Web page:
Justices to Hear Appeal Over Liability for Detention
By ADAM LIPTAK
On Monday, the Supreme Court agreed to decide whether he may sue John Ashcroft, the former attorney general, for what Mr. Kidd contends was an unconstitutional use of a law meant to hold “material witnesses.” Mr. Kidd says the law was used as a pretext for detaining him because he was suspected of terrorist activities.
The material witness law is typically used to hold people who have information about crimes committed by others when there is reason to think they would not appear at trial to give testimony. Critics say the Bush administration radically reinterpreted the law after the Sept. 11 attacks, using it as a tool for preventive detention.
Laws allowing the preventive detention of terrorism suspects are common in
“To use a material witness statute pretextually, in order to investigate or pre-emptively detain suspects without probable cause,” Judge Milan D. Smith Jr. wrote for the majority of the divided three-judge panel, “is to violate the Fourth Amendment,” which bans unreasonable searches and seizures.
“Some confidently assert,” Judge Smith continued, “that the government has the power to arrest and detain or restrict American citizens for months on end, in sometimes primitive conditions, not because there is evidence that they have committed a crime, but merely because the government wishes to investigate them for possible wrongdoing, or to prevent them from having contact with others in the outside world. We find this to be repugnant to the Constitution, and a painful reminder of some of the most ignominious chapters of our national history.”
Eight judges dissented from the full Ninth Circuit’s decision not to rehear the case. They said prosecutors’ subjective intentions were irrelevant so long as they followed the letter of the material witness law.
Wesley M. Oliver, a legal historian at Widener University School of Law, filed a brief urging the Supreme Court to hear the case. In an interview, he said the Ninth Circuit’s reasoning would “negate an otherwise valid material witness warrant because you think the witness is also a criminal suspect.”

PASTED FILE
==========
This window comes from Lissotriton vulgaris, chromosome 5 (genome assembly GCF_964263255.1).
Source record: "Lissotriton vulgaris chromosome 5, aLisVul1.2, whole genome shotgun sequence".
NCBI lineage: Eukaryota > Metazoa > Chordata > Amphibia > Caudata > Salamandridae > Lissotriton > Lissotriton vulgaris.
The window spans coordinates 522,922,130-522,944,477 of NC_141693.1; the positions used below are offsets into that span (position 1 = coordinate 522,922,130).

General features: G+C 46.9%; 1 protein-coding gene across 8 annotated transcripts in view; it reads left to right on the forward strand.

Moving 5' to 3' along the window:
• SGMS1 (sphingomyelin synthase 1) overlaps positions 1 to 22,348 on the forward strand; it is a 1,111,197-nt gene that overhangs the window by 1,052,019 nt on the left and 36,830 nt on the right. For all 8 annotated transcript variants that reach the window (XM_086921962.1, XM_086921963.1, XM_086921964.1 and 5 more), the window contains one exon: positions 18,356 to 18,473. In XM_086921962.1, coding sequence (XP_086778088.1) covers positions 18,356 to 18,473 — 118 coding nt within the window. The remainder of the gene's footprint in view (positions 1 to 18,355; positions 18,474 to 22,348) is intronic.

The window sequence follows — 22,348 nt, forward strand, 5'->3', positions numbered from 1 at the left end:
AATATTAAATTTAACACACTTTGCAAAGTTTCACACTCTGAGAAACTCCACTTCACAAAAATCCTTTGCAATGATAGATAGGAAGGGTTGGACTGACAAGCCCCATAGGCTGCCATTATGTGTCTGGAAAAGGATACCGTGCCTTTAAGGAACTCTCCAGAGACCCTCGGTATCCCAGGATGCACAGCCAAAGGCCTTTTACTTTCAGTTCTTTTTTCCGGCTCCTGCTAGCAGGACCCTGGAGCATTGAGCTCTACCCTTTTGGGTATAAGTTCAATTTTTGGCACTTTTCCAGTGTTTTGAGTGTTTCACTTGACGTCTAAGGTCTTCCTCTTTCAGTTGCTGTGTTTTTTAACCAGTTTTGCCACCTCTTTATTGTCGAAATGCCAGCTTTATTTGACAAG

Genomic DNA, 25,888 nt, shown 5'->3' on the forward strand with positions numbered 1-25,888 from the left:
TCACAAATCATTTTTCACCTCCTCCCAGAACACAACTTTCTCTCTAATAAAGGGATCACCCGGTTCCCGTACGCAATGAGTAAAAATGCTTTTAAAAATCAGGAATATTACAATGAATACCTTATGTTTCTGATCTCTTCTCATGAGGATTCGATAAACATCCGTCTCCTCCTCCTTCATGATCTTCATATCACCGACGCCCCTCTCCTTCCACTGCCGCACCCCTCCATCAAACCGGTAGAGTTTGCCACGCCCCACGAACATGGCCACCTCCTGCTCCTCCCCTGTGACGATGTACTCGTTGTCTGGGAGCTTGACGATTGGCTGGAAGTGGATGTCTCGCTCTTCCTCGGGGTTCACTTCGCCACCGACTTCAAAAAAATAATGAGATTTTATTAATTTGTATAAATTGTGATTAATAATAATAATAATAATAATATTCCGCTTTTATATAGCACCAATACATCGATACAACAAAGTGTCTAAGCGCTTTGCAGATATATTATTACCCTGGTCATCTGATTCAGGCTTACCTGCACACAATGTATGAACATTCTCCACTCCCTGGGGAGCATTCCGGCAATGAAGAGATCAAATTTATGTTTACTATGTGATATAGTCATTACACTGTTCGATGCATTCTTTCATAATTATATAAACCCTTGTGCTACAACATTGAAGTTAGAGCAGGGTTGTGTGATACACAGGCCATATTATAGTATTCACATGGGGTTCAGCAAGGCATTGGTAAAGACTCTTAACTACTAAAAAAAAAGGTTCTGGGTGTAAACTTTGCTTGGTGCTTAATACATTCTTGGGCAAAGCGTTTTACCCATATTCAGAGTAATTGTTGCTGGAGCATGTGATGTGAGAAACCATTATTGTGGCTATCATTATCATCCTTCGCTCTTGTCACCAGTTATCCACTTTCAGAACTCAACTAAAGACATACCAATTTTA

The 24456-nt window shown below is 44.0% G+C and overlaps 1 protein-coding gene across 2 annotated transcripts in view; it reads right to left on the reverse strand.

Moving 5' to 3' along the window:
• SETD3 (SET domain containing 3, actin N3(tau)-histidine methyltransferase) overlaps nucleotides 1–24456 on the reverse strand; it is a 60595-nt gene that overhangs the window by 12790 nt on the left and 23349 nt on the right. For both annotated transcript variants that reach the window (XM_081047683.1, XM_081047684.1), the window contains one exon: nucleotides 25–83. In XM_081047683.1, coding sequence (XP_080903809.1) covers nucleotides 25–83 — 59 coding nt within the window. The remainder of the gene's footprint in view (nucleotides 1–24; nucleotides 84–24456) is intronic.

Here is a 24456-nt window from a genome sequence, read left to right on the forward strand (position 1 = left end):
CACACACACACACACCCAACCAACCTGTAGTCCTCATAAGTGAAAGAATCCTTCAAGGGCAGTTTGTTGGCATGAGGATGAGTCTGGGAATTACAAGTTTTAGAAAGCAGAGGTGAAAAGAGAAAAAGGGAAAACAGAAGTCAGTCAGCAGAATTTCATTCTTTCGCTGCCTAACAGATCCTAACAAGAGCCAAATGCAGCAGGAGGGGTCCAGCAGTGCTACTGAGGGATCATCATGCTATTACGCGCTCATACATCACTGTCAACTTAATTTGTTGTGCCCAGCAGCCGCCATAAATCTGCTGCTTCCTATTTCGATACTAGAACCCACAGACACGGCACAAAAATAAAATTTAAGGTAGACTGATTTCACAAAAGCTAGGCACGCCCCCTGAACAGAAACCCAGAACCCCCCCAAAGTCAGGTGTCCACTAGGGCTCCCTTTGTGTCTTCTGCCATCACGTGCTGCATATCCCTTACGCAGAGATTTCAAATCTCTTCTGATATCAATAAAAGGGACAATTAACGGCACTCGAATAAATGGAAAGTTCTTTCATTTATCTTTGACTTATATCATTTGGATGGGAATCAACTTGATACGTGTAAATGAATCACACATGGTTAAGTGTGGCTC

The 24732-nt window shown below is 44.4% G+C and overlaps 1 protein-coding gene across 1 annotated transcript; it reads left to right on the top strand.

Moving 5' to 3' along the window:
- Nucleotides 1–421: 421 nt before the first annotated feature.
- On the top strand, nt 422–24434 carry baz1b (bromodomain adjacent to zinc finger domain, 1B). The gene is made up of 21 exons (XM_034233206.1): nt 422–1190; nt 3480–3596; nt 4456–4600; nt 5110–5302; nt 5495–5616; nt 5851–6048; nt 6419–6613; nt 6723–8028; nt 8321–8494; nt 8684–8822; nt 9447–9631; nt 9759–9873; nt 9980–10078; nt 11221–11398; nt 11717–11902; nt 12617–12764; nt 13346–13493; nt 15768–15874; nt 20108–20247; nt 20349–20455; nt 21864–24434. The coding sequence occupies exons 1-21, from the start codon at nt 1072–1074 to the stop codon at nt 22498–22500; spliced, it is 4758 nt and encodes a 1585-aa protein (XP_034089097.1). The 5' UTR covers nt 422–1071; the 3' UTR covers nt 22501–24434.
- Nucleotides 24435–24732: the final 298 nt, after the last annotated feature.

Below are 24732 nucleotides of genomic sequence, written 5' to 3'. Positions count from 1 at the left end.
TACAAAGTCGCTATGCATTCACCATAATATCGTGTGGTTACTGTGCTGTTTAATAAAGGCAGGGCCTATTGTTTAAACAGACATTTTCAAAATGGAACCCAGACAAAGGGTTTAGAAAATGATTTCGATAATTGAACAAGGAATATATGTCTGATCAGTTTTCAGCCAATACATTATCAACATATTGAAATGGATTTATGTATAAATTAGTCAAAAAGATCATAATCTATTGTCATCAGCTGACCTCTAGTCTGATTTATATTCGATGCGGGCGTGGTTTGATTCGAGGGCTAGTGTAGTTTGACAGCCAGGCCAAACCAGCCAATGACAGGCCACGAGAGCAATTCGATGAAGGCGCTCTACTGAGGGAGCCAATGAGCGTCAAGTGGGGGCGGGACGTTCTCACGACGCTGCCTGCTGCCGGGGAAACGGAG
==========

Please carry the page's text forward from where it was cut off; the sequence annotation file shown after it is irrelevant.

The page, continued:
“You can now hold the innocent grandmother,” Professor Oliver said, “but not the guy suspected of supporting Al Qaeda.”
Mr. Kidd, who described himself in a 2004 interview as “anti-bin Laden, anti-Taliban, anti-suicide bombing, anti-terrorism,” was never charged with a crime and was never called to testify as a witness.
The Obama administration had urged the justices to reverse the Ninth Circuit’s decision allowing his suit to proceed. “If permitted to stand,” wrote Neal K. Katyal, the acting solicitor general, “the decision below would seriously limit the circumstances in which prosecutors could invoke the material witness statute without fear of personal liability.”
Mr. Kidd, represented by the American Civil Liberties Union, said the appeals court ruling had been straightforward and correct. Mr. Ashcroft’s “deliberate decision to authorize the pretextual arrest of witnesses was clearly unconstitutional,” Mr. Kidd’s lawyers told the justices.
Mr. Kidd, who was known as Lavoni T. Kidd when he led the Vandals of the University of Idaho in rushing in 1995, was on his way to
In the 2004 interview, Mr. Kidd said he did not understand why someone held as a mere witness should be subjected to harsh treatment.
“I was made to sit in a small cell for hours and hours and hours buck naked,” he said. “I was treated worse than murderers.”
Justice Elena Kagan disqualified herself from the case, Ashcroft v. al-Kidd, No. 10-98, presumably because she had worked on it as
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"The master class has always declared the wars; the subject class has always fought the battles. The master class has had all to gain and nothing to lose, while the subject class has had nothing to gain and everything to lose--especially their lives." Eugene Victor Debs